Iguacu Blog

Love thy neighbor: how Uganda, Sudan and Ethiopia have responded to South Sudan’s refugee crisis

Jul 19, 2017
Love thy neighbor: how Uganda, Sudan and Ethiopia have responded to South Sudan’s refugee crisis
Blandine Sixdenier
Lead Researcher, Central Africa, Due Diligence Coordinator

Blandine holds a Masters in Conflict Studies from the LSE and a BA in Political Science from Université Laval. She formerly worked at the French Ministry of Defense and at Advention Business Partners. She speaks French and English.

South Sudan’s civil war has caused the largest refugee crisis in Africa since the 1994 Rwandan genocide. Almost 2 million people were forced to flee their homes, more than half being children, to find refuge in neighboring countries.

Uganda, Sudan and Ethiopia, have been the most common destinations for refugees, but each country has responded very differently to the influx of South Sudanese.


Uganda currently hosts almost a million refugees from South Sudan. Over 270,000 live in the Bidi Bidi camp in the north, the largest refugee camp in the world.

A South Sudanese refugee prepares dinner outside her hut in Bidi Bidi refugee camp in northern Uganda | Photo Credit: Trocaire

Uganda is known for its generous refugee policy. Refugees can utilize a plot of land to farm or start a business, have access education and receive healthcare. In exchange, local communities benefit from a stimulated economy and infrastructure constructed by non-profits and international organizations.

The ever increasing number of refugees to Uganda is threatening its open borders stance. Tensions are rising between refugees and locals, who compete over access to services and the availability of resources such as land and water. And violence has started to spread across the border, with armed men conducting raids to seize refugees and steal cattle in Uganda.

In late March this year, the Ugandan government along the UN Refugee Agency urged the international community to support Uganda, stating that the country was at a breaking point, and lacked the capabilities to deal with the massive influx of refugees.


South Sudan fought Africa’s longest continuous civil war, lasting 22 years, to gain independence from Sudan in 2011. 6 years later, over 400,000 South Sudanese have returned to Sudan.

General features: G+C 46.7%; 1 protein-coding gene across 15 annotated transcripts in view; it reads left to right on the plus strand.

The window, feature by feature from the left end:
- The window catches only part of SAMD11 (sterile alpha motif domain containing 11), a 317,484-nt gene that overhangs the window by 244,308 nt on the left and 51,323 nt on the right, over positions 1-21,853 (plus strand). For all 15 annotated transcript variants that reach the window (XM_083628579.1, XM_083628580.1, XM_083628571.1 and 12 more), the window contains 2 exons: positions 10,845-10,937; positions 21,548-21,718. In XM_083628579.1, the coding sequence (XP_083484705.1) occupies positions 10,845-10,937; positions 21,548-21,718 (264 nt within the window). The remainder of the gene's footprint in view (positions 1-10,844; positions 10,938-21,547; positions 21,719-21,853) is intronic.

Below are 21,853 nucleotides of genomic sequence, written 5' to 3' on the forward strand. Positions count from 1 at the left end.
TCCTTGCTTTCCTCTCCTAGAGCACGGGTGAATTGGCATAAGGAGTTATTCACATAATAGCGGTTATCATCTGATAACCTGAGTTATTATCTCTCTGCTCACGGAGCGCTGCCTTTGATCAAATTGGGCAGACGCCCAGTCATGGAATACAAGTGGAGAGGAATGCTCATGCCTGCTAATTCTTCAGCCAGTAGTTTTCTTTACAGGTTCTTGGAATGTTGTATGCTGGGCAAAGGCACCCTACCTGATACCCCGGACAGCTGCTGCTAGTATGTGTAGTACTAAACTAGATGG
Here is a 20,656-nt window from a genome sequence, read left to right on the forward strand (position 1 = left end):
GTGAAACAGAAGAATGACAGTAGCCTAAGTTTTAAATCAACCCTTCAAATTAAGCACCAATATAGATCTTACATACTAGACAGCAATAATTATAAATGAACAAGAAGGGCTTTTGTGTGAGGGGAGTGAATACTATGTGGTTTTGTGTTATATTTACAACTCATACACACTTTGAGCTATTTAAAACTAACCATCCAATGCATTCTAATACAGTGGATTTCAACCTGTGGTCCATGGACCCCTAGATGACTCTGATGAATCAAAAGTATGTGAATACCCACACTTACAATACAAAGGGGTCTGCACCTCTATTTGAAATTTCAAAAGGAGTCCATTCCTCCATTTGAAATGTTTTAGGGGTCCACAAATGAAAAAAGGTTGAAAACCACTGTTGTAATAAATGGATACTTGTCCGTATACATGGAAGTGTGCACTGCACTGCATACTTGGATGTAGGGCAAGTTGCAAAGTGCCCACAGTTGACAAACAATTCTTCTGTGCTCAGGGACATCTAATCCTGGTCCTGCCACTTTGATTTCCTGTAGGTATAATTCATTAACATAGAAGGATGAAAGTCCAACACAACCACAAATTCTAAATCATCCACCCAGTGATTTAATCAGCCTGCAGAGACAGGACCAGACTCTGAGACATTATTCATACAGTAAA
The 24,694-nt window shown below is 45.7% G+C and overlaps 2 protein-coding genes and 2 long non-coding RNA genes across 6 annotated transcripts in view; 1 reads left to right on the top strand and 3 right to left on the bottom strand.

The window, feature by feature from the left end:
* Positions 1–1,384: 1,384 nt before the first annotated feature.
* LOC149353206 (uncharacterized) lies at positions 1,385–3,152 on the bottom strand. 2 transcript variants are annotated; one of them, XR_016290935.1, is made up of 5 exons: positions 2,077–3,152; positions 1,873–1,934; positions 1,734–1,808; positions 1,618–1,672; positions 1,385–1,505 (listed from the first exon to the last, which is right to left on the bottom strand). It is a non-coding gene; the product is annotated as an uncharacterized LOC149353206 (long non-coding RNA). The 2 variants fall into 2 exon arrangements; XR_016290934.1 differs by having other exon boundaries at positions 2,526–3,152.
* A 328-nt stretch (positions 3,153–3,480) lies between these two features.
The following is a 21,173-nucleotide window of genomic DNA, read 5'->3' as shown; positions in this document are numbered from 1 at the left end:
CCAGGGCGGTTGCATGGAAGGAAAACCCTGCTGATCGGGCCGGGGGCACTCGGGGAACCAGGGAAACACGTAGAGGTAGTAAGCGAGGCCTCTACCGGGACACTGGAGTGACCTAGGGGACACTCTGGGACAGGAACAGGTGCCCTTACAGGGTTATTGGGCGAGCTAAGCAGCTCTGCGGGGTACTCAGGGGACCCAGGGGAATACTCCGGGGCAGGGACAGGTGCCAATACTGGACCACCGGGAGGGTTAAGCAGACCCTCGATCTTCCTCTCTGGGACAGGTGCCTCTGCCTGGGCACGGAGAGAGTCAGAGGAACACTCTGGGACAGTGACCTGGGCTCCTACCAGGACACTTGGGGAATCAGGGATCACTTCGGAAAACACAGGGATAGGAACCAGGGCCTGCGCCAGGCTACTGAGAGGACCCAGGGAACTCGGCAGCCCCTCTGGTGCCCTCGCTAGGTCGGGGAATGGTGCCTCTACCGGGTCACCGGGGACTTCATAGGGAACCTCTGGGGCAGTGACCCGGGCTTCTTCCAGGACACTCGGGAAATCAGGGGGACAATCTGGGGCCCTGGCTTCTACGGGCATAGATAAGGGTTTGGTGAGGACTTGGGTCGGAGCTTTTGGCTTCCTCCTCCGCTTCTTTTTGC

Photo Credit: UNHCR

Sudan’s government has maintained an open door policy to South Sudanese refugees. Reports found that refugees have been able to move relatively freely and access some basic services.

Prior to 2016, South Sudanese in the country were not granted refugee status. The Sudanese government viewed them as citizens, which created confusion among the humanitarian community. Though this status allowed registered South Sudanese to enjoy similar rights to the general population, it also meant that non-registered South Sudanese, and communities hosting them, could not benefit from the humanitarian aid provided to refugees.

Sudan reviewed its policy for the treatment of South Sudanese in 2016. This was part of a general effort to improve the country’s international image, in an attempt to have US sanctions lifted. In September 2016, Sudan and the UN Refugee Agency signed a Memorandum of Understanding recognizing South Sudanese as refugees. This allowed UN agencies to provide them with adequate aid and funding.


Ethiopia used to welcome the highest number of refugees in Africa, and currently hosts over 370,000 South Sudanese, predominantly in the Gambella area.

South Sudanese refugees in Western Ethiopia | Photo Credit: EU/ECHO Martin Karimi

The government’s Administration for Refugee and Returnee Affairs (ARRA) works jointly with the UN Refugee Agency to register and relocate refugees in camps, and to provide basic services.

Though Ethiopians have been praised for their hospitality, the mass entry of refugees in the west of the country has created animosity with locals. Gambella is an underdeveloped region, and local people do not have access to some services provided in camps. In addition, it has compounded local ethnic tensions. Clashes between local Anuyak and Nuer intensified in 2016 with the arrival of South Sudanese Nuer.

With existing refugee camps in Gambella operating at maximum capacity, new arrivals are transferred to other camps in the north, moving refugees further away from their home.


While neighboring countries continue to welcome South Sudanese refugees, the increasing number of arrivals is putting a strain on their abilities to cope with the crisis. Refugees are left to survive in overcrowded camps, many in dire conditions and in an ever worsening situation.

In May, the United Nations Refugee Agency urged the international community to support countries dealing with the crisis. It estimated that US$ 1.4 billion was needed to provide life-saving aid to South Sudanese refugees. To date, the plan is only 20% funded.

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